That all depends on how you wrote your code.
Generally killing a job jerks the plug on your code and it immediately stops. That could be in the middle of a write or before a buffer gets flushed or a file is gracefully closed.
If you have tasks that HAVE to complete you can trap signals. Your code can then choose to ignore the signal and continue running, which isn't an optimal solution, or it could begin shutting down gracefully, flushing buffers, closing DB connections, closing files, etc., followed by quitting.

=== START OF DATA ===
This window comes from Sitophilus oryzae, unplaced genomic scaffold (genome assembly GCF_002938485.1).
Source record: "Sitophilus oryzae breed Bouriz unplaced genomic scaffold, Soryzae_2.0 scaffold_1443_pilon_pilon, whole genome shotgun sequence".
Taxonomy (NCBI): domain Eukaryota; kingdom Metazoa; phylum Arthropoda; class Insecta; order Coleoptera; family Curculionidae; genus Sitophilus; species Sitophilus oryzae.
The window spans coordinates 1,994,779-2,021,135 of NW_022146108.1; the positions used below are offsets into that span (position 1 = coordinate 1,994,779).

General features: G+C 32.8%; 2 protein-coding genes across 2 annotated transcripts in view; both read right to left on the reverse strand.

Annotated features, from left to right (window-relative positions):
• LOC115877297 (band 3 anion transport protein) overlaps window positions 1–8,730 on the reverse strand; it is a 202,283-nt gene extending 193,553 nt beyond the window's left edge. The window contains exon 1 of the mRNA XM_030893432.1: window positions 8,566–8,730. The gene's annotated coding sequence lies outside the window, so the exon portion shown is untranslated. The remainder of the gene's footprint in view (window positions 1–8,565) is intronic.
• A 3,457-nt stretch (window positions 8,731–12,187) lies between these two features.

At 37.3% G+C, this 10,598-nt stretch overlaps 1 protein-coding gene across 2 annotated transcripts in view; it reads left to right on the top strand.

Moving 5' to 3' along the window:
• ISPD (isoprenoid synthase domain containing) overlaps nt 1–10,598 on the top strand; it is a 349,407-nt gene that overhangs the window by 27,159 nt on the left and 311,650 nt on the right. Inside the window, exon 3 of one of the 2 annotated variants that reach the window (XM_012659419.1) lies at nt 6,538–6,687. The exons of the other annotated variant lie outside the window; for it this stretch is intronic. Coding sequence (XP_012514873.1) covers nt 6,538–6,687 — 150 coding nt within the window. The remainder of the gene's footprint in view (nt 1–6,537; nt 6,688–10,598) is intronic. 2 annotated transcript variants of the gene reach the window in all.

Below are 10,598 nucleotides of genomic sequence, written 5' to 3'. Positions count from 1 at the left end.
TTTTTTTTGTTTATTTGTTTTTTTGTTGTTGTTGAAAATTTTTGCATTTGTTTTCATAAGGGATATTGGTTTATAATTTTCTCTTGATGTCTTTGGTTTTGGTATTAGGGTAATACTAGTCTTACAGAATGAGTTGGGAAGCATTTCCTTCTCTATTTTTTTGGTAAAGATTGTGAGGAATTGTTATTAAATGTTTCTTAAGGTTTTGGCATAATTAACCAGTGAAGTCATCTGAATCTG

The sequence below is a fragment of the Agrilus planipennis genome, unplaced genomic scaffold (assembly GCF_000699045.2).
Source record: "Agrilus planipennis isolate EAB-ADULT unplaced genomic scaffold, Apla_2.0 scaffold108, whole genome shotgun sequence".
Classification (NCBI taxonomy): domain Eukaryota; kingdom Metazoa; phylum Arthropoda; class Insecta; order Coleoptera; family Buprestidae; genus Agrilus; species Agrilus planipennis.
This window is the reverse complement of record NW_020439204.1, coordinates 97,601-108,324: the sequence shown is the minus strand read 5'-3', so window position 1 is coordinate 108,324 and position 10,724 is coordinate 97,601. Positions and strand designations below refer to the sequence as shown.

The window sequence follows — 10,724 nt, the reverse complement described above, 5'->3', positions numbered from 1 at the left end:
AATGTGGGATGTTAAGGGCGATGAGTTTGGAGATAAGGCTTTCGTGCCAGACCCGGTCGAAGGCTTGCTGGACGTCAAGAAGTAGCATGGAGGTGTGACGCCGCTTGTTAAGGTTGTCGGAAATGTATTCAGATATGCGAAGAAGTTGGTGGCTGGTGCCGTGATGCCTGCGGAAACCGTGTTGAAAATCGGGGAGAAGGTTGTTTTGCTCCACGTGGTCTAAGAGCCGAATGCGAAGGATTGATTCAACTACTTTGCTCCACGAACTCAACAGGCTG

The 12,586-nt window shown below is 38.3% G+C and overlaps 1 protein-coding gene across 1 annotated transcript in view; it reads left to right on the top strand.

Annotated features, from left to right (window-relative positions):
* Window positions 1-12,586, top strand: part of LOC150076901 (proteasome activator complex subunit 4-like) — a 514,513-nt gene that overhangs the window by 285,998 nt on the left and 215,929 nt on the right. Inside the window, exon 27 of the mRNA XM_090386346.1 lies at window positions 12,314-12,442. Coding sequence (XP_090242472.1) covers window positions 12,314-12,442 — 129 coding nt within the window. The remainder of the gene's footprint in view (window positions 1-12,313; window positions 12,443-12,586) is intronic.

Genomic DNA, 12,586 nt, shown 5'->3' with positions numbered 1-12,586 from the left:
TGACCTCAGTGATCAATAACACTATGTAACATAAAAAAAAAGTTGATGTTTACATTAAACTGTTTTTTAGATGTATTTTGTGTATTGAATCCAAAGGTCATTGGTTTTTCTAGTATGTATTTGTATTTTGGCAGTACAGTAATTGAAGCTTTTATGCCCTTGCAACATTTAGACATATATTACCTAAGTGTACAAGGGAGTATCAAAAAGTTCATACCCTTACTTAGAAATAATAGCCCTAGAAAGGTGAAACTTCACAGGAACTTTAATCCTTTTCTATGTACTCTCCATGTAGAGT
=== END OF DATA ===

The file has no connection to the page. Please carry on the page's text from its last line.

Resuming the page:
And, the reason ignoring an signal isn't good is some are sent by the OS to tell apps to shutdown prior to the system shutting down or restarting. Apps that don't close down can get the user or sysadmin pissed, who will then find a way to MAKE it quit, most likely in an ungraceful way.
Check out Signal for more info.